- Strength enhancement. Some PRAs can result in increased concrete strength. Pores can’t withstand loads, so it’s logical that fewer pores equates to higher strength. CSH primarily is responsible for strength development in concrete. Therefore, when PRAs react with CH to create more CSH, this helps enhance strength. The interfacial transition zone (ITZ) denotes the very thin region of cement paste around the aggregate particles. In some cases, CH or pores can form in the ITZ, thus negatively affecting strength. PRAs that reduce CH, fill pores and enhance ITZ quality also increase strength. It’s important not to consider the potential PRA-induced strength increase in the final design as this increase can vary significantly.
- Set retardation or acceleration. PRAs can influence setting times. Those that do mostly extend set times, which can end up enhancing hydration and overall concrete quality. If set retardation is desired, then that can be a benefit of certain PRAs. Conversely, some accelerate the hydration process, which also can be beneficial in the right conditions. Accelerated hydration can lower bleeding, which reduces capillaries and allows finishers to start sooner. It’s important to determine the set time impacts through trial batches and testing so any necessary adjustments can be made.ration
- Workability. Some PRAs enhance workability by acting a bit like a water reducer. This could be because of the specific proprietary chemical formulation or the actual addition of a high-range water reducer (HRWR). This could result in slightly higher spread or slump test results.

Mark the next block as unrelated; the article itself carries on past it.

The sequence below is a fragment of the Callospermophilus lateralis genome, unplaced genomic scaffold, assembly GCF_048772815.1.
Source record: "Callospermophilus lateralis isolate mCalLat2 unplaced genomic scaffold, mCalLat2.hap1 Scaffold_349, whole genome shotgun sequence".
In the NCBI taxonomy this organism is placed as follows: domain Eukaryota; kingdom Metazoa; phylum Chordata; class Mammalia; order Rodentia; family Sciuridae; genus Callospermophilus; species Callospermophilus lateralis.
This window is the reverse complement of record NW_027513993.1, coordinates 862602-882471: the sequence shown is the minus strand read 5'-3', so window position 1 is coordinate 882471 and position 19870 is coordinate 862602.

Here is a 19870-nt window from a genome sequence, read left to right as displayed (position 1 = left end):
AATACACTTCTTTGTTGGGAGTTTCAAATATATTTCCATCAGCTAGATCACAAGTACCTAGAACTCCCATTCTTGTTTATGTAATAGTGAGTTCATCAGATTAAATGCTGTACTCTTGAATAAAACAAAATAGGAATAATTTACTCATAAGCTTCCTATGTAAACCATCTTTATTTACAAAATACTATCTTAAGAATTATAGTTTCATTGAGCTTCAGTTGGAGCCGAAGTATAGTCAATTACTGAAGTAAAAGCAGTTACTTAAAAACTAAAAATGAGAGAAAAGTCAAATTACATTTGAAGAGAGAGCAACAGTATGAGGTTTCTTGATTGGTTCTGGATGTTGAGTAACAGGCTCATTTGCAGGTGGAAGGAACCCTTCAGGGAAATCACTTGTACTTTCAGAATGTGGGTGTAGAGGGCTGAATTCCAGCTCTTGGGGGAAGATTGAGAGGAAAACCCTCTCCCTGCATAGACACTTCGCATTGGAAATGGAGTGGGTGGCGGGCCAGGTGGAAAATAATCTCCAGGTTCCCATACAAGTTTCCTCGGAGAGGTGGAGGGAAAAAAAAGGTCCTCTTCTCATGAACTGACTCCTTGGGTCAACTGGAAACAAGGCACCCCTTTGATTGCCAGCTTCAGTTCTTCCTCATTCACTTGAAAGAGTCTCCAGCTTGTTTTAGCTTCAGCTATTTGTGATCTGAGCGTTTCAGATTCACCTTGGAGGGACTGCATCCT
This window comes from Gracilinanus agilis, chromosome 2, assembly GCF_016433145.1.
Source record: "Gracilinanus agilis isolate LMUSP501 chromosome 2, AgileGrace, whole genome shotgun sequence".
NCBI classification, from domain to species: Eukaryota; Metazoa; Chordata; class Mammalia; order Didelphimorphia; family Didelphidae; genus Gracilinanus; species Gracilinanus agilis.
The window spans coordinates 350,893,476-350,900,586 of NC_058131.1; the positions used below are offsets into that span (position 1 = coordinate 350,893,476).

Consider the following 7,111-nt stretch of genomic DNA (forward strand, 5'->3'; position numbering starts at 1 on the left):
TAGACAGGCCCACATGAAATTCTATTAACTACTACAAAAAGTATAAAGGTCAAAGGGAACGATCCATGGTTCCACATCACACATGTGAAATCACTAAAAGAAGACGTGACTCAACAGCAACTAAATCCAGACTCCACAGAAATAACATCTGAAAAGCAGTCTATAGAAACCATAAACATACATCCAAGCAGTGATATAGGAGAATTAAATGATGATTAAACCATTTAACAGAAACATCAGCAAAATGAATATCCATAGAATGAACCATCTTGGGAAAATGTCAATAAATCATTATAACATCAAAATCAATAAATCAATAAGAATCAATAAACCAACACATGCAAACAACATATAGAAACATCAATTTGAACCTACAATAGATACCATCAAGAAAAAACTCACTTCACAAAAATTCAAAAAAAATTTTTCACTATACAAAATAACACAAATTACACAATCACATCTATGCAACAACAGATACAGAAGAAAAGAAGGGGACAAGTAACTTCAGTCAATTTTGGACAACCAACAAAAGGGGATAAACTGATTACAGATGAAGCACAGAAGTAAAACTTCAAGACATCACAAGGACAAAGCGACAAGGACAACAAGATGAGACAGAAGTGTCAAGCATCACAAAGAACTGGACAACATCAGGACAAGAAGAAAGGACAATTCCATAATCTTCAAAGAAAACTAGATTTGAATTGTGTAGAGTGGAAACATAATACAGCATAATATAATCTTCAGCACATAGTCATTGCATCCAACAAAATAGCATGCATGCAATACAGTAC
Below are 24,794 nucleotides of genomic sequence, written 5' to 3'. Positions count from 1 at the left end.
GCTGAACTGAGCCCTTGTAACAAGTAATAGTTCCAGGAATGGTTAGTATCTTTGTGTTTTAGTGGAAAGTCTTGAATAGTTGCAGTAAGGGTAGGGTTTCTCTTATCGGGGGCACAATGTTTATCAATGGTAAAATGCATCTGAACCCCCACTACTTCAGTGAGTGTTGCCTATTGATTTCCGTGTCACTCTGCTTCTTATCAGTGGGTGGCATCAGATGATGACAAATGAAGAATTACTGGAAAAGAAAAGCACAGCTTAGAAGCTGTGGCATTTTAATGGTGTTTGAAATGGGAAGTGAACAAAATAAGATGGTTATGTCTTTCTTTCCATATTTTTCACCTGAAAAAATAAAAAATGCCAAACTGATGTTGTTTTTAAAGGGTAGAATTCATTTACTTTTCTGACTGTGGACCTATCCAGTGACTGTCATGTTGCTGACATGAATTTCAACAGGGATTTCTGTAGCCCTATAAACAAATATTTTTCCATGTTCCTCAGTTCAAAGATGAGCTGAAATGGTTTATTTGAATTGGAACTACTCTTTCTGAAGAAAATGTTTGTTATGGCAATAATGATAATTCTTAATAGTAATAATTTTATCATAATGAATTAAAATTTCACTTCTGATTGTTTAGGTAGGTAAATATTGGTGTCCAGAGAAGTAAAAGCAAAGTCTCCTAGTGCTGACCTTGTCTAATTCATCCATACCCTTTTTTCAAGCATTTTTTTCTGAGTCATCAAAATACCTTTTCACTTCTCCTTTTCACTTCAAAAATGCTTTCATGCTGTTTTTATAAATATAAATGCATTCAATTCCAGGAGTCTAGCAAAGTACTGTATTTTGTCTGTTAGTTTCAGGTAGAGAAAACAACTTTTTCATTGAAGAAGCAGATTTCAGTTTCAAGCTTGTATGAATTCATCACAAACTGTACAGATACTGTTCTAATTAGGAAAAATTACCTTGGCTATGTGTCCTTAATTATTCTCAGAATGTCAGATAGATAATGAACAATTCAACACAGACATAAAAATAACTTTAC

- Efflorescence control. Efflorescence is a phenomenon where a deposit forms on the surface of a concrete or masonry product caused by evaporation of a salt-containing solution. The deposit usually is white or slightly off-white. This process is promoted by water ingress where the solution moves back out to the surface to evaporate. Repetitive cycles of wetting and drying are a cause, but the primary contributor is high concrete permeability. Many times, PRANs are sufficient to slow permeability enough to prevent moving liquids and thus preventing efflorescence.
- Self-healing. Microcracks may self-heal when the admixture reactivates in the presence of moisture, a reaction occurs and they are filled with crystalline deposit. It is common that concrete self-seals hairline cracks up to 0.5 mm (0.02 in.).
Choosing a PRA
By virtue of the name, PRAs are designed to reduce permeability, but this is not usually the end goal when using these admixtures.
The end goal usually includes one or a combination of the following: controlling efflorescence, maintaining an architectural appearance or extending durability in a mild or aggressive environment.
Standards and Tests